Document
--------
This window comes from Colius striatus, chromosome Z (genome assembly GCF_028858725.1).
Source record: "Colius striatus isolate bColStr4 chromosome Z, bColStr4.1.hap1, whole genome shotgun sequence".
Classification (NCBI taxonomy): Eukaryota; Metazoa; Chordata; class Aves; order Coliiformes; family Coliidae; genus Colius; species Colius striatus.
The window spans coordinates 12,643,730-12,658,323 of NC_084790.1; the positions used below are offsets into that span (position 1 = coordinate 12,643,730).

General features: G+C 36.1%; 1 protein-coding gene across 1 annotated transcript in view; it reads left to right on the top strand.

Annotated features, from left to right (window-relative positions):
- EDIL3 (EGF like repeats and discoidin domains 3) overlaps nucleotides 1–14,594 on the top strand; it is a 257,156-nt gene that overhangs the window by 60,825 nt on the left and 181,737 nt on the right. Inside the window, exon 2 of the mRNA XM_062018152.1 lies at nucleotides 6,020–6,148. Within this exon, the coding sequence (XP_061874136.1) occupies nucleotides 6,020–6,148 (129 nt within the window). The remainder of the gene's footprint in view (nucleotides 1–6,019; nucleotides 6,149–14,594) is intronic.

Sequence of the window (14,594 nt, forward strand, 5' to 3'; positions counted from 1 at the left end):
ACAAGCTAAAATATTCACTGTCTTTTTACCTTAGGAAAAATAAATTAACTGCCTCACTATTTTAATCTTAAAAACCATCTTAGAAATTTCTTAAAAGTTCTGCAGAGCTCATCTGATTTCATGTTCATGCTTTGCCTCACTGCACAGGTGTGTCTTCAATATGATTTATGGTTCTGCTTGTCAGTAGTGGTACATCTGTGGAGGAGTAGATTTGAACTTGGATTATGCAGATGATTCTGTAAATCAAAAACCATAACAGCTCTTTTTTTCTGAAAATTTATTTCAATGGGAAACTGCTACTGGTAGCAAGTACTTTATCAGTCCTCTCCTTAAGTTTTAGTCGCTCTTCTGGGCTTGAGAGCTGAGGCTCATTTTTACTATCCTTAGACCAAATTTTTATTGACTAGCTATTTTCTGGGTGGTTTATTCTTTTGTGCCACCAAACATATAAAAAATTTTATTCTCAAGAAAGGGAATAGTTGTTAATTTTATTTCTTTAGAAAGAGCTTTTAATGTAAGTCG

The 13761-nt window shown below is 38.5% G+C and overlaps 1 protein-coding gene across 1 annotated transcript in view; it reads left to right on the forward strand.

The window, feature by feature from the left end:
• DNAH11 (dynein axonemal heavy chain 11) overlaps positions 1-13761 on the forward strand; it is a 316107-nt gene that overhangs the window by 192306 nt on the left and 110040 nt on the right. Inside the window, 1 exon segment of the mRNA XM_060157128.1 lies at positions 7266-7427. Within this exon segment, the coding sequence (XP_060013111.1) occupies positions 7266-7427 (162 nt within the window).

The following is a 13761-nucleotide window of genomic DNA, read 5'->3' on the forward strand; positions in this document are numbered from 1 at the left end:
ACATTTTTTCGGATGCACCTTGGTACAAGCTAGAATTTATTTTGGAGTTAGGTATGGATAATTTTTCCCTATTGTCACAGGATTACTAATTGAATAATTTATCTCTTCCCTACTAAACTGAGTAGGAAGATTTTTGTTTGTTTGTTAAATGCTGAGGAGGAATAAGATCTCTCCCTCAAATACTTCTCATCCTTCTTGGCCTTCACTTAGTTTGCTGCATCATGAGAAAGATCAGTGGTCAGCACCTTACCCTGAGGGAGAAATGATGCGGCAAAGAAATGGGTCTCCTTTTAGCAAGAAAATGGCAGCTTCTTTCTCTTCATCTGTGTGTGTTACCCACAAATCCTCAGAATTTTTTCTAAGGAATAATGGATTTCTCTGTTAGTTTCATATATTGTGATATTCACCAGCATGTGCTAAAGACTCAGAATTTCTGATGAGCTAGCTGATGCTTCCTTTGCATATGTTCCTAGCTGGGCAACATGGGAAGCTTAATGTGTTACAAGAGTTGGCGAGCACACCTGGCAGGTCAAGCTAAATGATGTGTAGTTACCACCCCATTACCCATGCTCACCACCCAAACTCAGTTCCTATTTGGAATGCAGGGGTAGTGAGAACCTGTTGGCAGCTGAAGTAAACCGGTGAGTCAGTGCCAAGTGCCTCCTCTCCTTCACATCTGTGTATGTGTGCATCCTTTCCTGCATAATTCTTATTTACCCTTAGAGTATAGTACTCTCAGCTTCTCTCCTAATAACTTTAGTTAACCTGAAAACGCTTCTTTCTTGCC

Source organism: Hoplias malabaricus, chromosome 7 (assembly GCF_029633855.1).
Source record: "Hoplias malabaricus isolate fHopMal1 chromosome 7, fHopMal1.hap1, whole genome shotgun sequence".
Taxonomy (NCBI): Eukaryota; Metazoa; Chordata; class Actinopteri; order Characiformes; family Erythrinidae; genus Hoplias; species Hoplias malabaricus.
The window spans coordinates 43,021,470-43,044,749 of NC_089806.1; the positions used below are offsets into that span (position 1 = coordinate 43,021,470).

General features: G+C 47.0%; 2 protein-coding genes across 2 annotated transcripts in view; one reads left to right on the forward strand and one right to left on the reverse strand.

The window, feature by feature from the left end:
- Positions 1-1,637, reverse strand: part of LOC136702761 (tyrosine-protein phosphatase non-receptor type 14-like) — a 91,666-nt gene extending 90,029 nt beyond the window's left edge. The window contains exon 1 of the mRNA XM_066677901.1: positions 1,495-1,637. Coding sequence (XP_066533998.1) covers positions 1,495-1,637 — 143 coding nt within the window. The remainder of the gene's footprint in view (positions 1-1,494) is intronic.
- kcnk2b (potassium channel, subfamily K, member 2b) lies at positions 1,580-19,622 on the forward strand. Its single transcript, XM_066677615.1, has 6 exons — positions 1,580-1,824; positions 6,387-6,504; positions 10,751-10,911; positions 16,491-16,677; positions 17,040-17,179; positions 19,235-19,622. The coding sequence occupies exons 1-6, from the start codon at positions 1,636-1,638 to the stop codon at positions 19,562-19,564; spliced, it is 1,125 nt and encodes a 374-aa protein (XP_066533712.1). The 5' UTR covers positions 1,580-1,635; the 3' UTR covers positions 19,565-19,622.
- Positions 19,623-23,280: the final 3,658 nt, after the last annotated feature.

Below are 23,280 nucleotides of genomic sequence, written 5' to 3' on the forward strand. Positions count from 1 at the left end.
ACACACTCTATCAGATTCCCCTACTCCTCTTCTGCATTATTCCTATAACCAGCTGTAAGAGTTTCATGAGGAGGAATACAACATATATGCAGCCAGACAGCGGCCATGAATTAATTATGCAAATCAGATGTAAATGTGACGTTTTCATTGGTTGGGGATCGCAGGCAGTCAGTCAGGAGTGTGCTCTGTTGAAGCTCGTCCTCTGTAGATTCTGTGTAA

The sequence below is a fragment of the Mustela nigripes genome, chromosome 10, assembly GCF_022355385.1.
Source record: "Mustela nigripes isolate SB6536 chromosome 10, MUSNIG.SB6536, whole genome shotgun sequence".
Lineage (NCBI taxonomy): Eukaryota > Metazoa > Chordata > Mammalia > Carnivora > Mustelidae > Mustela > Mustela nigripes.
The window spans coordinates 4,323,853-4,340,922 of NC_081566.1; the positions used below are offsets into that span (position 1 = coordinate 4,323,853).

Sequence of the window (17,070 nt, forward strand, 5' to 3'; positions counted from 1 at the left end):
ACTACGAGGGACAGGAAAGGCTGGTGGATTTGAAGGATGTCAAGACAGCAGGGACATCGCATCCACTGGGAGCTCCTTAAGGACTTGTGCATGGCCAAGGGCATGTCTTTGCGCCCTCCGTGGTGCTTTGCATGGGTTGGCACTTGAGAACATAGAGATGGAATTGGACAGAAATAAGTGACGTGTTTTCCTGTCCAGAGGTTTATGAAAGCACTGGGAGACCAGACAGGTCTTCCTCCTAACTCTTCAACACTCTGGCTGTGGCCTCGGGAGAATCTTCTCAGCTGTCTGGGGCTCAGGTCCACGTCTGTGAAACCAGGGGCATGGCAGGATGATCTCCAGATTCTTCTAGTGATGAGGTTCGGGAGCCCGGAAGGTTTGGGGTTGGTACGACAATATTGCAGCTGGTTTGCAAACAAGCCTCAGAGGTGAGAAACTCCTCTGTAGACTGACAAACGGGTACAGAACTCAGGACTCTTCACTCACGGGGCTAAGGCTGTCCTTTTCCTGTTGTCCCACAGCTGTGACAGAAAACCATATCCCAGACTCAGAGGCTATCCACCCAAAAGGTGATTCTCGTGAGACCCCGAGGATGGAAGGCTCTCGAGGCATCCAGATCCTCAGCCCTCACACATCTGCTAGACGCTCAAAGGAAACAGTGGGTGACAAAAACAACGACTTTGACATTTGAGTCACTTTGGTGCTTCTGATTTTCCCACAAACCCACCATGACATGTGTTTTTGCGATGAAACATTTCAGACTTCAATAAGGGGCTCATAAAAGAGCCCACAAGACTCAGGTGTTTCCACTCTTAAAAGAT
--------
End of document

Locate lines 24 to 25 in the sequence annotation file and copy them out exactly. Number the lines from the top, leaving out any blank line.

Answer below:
Below are 23,280 nucleotides of genomic sequence, written 5' to 3' on the forward strand. Positions count from 1 at the left end.
ACACACTCTATCAGATTCCCCTACTCCTCTTCTGCATTATTCCTATAACCAGCTGTAAGAGTTTCATGAGGAGGAATACAACATATATGCAGCCAGACAGCGGCCATGAATTAATTATGCAAATCAGATGTAAATGTGACGTTTTCATTGGTTGGGGATCGCAGGCAGTCAGTCAGGAGTGTGCTCTGTTGAAGCTCGTCCTCTGTAGATTCTGTGTAA